Reference to wares of this period may be made to a
paper by Mr. Sheppard Frere, "A Medieval Pottery at Ashstead,"
in Surrey Arch. Collections, XLVII (1941), 58-68.
REPORT BY G. C. DUNNING.
The pottery from the Tyler Hill kiln-site is welcome addition to the
somewhat scanty material of this period from Kent. The kiln produced the
usual range of types, consisting of jugs of at least two main shapes,
one tall and slender and the other more squat and ovoid, also
cooking-pots, bowls or dishes and pipkins, etc. (Figs. 1-2). The
material is fragmentary, but the types may be reconstructed by
comparison with pottery from local sites in the Maidstone Museum,
drawings of which are included in this report (Fig. 3).
The Tyler Hill pottery belongs to one period and that
apparently was a short one, to judge by the selection sent to me for
examination. In character it agrees with material from many sites dated
late thirteenth century. In particular the parallels quoted from Bungay
Castle, dated 1294, and from the kilns at Rye, which are of this period,
provide satisfactory evidence. On the whole a date towards the end of
the thirteenth century (c. 1275-1300) is indicated for the products of
the Tyler Hill kiln.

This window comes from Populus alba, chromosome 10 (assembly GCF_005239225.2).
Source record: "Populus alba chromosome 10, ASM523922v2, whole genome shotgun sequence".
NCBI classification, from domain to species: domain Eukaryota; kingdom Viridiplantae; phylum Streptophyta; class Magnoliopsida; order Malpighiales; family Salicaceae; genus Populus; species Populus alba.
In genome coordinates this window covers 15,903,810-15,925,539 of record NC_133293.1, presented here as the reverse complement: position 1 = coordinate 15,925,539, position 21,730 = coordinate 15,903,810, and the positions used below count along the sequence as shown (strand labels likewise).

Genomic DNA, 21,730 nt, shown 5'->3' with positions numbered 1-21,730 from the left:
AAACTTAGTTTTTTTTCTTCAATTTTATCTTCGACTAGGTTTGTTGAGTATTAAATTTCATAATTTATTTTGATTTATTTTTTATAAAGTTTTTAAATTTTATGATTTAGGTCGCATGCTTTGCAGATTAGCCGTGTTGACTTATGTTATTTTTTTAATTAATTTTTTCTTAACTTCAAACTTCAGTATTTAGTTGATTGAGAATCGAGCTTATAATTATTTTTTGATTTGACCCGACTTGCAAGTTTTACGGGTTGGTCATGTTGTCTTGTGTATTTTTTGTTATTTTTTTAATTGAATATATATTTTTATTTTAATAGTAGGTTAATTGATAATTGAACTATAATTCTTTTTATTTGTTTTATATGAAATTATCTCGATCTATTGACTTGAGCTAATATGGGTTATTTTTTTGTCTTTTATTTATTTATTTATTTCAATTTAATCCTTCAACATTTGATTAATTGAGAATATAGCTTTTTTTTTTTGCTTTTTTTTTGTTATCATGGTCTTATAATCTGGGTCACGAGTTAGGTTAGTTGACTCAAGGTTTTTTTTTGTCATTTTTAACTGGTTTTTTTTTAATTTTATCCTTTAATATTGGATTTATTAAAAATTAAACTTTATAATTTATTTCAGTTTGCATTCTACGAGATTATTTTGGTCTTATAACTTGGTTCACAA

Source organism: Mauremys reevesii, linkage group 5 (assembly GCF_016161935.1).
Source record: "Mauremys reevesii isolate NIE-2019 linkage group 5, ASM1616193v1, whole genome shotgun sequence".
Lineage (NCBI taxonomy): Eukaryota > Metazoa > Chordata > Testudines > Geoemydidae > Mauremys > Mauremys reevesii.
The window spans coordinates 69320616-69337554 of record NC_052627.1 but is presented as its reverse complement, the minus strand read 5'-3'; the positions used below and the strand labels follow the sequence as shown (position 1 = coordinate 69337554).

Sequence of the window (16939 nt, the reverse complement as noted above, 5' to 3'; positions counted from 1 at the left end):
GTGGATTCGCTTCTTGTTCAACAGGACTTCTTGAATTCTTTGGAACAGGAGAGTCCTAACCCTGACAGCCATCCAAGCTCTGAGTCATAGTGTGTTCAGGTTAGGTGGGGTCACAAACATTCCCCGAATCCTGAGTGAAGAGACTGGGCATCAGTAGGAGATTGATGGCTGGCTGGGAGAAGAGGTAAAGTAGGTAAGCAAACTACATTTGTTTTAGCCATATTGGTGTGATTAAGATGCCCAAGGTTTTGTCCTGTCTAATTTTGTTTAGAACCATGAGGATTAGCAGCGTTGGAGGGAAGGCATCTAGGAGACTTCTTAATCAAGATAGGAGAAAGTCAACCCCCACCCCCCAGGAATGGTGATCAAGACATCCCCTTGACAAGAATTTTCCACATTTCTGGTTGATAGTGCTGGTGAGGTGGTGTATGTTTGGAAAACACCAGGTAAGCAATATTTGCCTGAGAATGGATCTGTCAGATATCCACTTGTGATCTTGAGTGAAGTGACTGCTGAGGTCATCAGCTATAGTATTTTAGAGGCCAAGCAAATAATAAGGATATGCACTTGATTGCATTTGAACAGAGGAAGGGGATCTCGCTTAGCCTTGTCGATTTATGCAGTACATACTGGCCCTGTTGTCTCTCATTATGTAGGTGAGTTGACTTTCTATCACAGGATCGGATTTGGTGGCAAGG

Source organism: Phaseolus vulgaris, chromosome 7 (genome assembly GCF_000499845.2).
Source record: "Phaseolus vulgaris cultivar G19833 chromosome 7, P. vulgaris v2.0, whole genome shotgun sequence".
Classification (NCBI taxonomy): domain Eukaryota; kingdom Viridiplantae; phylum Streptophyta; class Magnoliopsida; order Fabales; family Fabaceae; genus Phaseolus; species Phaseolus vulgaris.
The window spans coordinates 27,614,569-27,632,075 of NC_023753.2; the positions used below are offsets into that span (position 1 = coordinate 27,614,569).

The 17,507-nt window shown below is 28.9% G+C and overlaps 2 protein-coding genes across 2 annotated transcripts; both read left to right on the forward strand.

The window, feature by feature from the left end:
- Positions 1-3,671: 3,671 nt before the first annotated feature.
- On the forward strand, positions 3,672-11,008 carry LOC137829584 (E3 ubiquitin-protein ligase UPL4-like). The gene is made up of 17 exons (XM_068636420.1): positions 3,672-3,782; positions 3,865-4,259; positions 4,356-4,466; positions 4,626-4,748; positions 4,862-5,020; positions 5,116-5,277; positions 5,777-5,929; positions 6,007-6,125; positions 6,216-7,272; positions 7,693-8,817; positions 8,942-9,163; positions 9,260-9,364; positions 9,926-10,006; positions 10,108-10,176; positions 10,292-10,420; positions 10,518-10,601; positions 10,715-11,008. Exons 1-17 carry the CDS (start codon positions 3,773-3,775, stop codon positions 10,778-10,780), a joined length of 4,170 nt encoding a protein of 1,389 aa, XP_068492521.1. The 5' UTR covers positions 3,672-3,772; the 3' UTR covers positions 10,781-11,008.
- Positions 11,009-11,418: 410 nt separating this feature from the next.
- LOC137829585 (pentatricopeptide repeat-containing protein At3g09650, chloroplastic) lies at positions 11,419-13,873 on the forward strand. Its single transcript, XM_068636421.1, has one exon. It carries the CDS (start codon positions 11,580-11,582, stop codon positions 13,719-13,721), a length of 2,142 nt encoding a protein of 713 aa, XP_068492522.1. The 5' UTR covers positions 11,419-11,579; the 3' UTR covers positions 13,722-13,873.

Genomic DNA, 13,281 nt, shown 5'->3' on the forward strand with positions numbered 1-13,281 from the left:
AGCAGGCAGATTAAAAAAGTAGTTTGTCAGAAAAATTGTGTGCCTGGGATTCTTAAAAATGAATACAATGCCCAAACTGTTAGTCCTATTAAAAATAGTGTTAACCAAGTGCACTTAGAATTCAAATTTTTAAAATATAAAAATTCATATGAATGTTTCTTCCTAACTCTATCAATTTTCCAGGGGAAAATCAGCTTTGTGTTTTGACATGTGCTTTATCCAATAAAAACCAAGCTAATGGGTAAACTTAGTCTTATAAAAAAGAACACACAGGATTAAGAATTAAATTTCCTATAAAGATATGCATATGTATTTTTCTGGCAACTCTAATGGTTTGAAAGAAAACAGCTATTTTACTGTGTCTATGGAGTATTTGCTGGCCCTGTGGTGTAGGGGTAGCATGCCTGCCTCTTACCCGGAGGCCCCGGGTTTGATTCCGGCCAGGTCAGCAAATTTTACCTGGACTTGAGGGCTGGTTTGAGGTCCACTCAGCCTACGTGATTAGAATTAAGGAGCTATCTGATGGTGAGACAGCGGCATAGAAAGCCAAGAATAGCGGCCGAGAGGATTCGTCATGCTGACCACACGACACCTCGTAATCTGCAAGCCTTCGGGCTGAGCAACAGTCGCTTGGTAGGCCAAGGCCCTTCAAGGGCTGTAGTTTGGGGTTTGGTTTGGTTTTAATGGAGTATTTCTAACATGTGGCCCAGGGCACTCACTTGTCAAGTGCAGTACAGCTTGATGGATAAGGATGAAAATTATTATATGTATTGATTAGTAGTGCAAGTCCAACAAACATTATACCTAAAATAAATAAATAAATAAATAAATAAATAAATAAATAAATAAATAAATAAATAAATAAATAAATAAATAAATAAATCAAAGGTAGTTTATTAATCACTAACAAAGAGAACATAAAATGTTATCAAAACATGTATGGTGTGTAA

1. Fragments of jug of grey ware with orange red surface.
Mottled-green glaze on the body and splashed on the front of the neck.
The rim is thick and angular with internal bevel, and on the neck is a
prominent angular moulding. The upper end of a broad handle is
preserved, with deep thumb-marks at each side. The body has zonal
decoration, consisting of rows of closely set scales made by pressing
the finger-tip into the surface of the pot and squeezing the clay
upwards, separated by incised girth-grooves. The decoration may have
extended further towards the base than as shown in the drawing. The base
is marked by continuous deep thumb-marks, pressing the edge down to the
lowest level. The jug is of tall slender shape, about 19 in. high. In
proportions and technical details, such as the form of the base, it is
closely similar to a jug 13 1/2 in. high from Upchurch (Fig. 3, 1) which
has been used to complete the drawing.
2. Neck of jug of grey ware with thick dark green glaze.
The rim is inbent and thickened, with three deep girth-grooves outside.
Large pinch-out lip for pouring.
3. Neck of similar jug of grey ware with orange red surface
and traces of green glaze. Rim-section similar to No. 2.
4. Neck of jug of grey ware with light orange red surface
and thin green glaze. Rim-section similar to above, with offset on the